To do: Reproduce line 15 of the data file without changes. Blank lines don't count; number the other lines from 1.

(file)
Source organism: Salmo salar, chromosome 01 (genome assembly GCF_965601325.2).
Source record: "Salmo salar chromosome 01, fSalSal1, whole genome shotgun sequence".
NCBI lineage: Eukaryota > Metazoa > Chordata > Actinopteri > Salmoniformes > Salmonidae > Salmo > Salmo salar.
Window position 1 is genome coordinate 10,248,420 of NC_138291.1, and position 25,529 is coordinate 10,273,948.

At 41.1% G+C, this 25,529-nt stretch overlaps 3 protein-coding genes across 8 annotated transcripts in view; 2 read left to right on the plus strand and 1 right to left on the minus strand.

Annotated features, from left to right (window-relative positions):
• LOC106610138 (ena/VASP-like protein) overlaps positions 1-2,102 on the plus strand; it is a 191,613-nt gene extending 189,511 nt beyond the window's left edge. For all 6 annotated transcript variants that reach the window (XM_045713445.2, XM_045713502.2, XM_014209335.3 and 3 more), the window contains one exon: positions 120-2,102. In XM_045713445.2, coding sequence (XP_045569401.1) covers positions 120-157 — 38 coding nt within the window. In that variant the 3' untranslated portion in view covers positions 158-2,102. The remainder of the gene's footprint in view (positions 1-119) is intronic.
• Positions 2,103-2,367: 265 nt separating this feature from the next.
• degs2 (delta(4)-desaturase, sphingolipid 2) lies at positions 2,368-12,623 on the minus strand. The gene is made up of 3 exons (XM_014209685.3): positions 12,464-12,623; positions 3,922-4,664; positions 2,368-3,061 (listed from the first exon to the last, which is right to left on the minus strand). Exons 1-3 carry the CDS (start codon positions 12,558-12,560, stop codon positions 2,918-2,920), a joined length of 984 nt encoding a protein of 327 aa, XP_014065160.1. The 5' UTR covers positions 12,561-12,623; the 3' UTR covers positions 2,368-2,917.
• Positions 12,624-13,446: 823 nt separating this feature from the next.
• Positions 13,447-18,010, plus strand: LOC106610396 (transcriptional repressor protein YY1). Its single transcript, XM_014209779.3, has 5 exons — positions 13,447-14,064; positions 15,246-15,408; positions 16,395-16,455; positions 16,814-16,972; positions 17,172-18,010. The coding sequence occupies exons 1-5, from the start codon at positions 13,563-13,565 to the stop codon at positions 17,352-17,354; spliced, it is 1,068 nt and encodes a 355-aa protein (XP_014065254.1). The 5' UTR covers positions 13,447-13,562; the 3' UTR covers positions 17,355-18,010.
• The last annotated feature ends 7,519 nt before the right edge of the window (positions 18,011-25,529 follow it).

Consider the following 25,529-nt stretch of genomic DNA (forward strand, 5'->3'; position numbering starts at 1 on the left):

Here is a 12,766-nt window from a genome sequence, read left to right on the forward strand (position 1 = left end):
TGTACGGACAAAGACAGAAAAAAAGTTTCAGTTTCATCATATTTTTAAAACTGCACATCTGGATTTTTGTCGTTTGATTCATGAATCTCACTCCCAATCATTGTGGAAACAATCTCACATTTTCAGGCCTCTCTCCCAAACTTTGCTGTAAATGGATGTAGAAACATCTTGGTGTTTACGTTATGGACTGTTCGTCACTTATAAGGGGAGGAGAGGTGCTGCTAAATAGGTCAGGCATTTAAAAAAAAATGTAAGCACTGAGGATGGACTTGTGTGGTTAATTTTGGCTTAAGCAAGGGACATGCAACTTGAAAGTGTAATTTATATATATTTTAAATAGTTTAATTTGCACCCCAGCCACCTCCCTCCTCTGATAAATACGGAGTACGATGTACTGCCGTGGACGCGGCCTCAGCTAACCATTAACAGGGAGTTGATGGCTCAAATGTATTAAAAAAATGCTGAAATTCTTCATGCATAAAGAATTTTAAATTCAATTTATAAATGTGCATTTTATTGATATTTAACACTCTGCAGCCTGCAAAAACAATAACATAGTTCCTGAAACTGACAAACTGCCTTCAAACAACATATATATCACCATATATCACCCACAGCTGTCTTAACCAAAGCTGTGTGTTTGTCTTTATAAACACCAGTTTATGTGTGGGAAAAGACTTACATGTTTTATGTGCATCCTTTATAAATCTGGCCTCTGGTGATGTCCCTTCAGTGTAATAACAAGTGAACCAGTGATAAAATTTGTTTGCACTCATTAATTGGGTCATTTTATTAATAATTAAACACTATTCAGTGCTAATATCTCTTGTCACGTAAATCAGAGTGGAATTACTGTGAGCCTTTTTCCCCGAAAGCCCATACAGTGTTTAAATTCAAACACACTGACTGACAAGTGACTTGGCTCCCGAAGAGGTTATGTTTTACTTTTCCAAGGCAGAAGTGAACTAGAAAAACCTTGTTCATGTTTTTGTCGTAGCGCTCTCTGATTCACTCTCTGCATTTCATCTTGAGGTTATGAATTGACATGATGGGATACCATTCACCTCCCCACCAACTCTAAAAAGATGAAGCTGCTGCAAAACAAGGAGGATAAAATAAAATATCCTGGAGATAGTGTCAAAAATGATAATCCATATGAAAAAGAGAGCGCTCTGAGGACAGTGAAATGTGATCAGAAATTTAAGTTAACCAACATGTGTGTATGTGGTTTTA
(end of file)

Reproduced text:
TGTACGGACAAAGACAGAAAAAAAGTTTCAGTTTCATCATATTTTTAAAACTGCACATCTGGATTTTTGTCGTTTGATTCATGAATCTCACTCCCAATCATTGTGGAAACAATCTCACATTTTCAGGCCTCTCTCCCAAACTTTGCTGTAAATGGATGTAGAAACATCTTGGTGTTTACGTTATGGACTGTTCGTCACTTATAAGGGGAGGAGAGGTGCTGCTAAATAGGTCAGGCATTTAAAAAAAAATGTAAGCACTGAGGATGGACTTGTGTGGTTAATTTTGGCTTAAGCAAGGGACATGCAACTTGAAAGTGTAATTTATATATATTTTAAATAGTTTAATTTGCACCCCAGCCACCTCCCTCCTCTGATAAATACGGAGTACGATGTACTGCCGTGGACGCGGCCTCAGCTAACCATTAACAGGGAGTTGATGGCTCAAATGTATTAAAAAAATGCTGAAATTCTTCATGCATAAAGAATTTTAAATTCAATTTATAAATGTGCATTTTATTGATATTTAACACTCTGCAGCCTGCAAAAACAATAACATAGTTCCTGAAACTGACAAACTGCCTTCAAACAACATATATATCACCATATATCACCCACAGCTGTCTTAACCAAAGCTGTGTGTTTGTCTTTATAAACACCAGTTTATGTGTGGGAAAAGACTTACATGTTTTATGTGCATCCTTTATAAATCTGGCCTCTGGTGATGTCCCTTCAGTGTAATAACAAGTGAACCAGTGATAAAATTTGTTTGCACTCATTAATTGGGTCATTTTATTAATAATTAAACACTATTCAGTGCTAATATCTCTTGTCACGTAAATCAGAGTGGAATTACTGTGAGCCTTTTTCCCCGAAAGCCCATACAGTGTTTAAATTCAAACACACTGACTGACAAGTGACTTGGCTCCCGAAGAGGTTATGTTTTACTTTTCCAAGGCAGAAGTGAACTAGAAAAACCTTGTTCATGTTTTTGTCGTAGCGCTCTCTGATTCACTCTCTGCATTTCATCTTGAGGTTATGAATTGACATGATGGGATACCATTCACCTCCCCACCAACTCTAAAAAGATGAAGCTGCTGCAAAACAAGGAGGATAAAATAAAATATCCTGGAGATAGTGTCAAAAATGATAATCCATATGAAAAAGAGAGCGCTCTGAGGACAGTGAAATGTGATCAGAAATTTAAGTTAACCAACATGTGTGTATGTGGTTTTA